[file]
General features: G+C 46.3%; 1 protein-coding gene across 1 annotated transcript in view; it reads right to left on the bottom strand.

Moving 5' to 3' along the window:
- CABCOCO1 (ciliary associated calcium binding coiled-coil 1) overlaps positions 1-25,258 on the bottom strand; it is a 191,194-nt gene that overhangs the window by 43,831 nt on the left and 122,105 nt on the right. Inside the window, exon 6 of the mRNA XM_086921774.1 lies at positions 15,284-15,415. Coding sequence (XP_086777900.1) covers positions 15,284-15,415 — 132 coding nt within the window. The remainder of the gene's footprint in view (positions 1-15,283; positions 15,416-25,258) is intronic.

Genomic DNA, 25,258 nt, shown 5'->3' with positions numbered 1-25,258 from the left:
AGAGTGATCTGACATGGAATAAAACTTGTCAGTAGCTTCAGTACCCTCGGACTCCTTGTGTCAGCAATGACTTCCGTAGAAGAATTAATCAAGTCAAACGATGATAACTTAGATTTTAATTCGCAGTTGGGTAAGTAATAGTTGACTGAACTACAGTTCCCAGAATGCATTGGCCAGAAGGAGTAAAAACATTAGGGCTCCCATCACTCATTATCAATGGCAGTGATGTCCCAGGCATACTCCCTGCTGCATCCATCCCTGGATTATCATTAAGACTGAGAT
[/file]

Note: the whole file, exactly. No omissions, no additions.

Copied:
General features: G+C 46.3%; 1 protein-coding gene across 1 annotated transcript in view; it reads right to left on the bottom strand.

Moving 5' to 3' along the window:
- CABCOCO1 (ciliary associated calcium binding coiled-coil 1) overlaps positions 1-25,258 on the bottom strand; it is a 191,194-nt gene that overhangs the window by 43,831 nt on the left and 122,105 nt on the right. Inside the window, exon 6 of the mRNA XM_086921774.1 lies at positions 15,284-15,415. Coding sequence (XP_086777900.1) covers positions 15,284-15,415 — 132 coding nt within the window. The remainder of the gene's footprint in view (positions 1-15,283; positions 15,416-25,258) is intronic.

Genomic DNA, 25,258 nt, shown 5'->3' with positions numbered 1-25,258 from the left:
AGAGTGATCTGACATGGAATAAAACTTGTCAGTAGCTTCAGTACCCTCGGACTCCTTGTGTCAGCAATGACTTCCGTAGAAGAATTAATCAAGTCAAACGATGATAACTTAGATTTTAATTCGCAGTTGGGTAAGTAATAGTTGACTGAACTACAGTTCCCAGAATGCATTGGCCAGAAGGAGTAAAAACATTAGGGCTCCCATCACTCATTATCAATGGCAGTGATGTCCCAGGCATACTCCCTGCTGCATCCATCCCTGGATTATCATTAAGACTGAGAT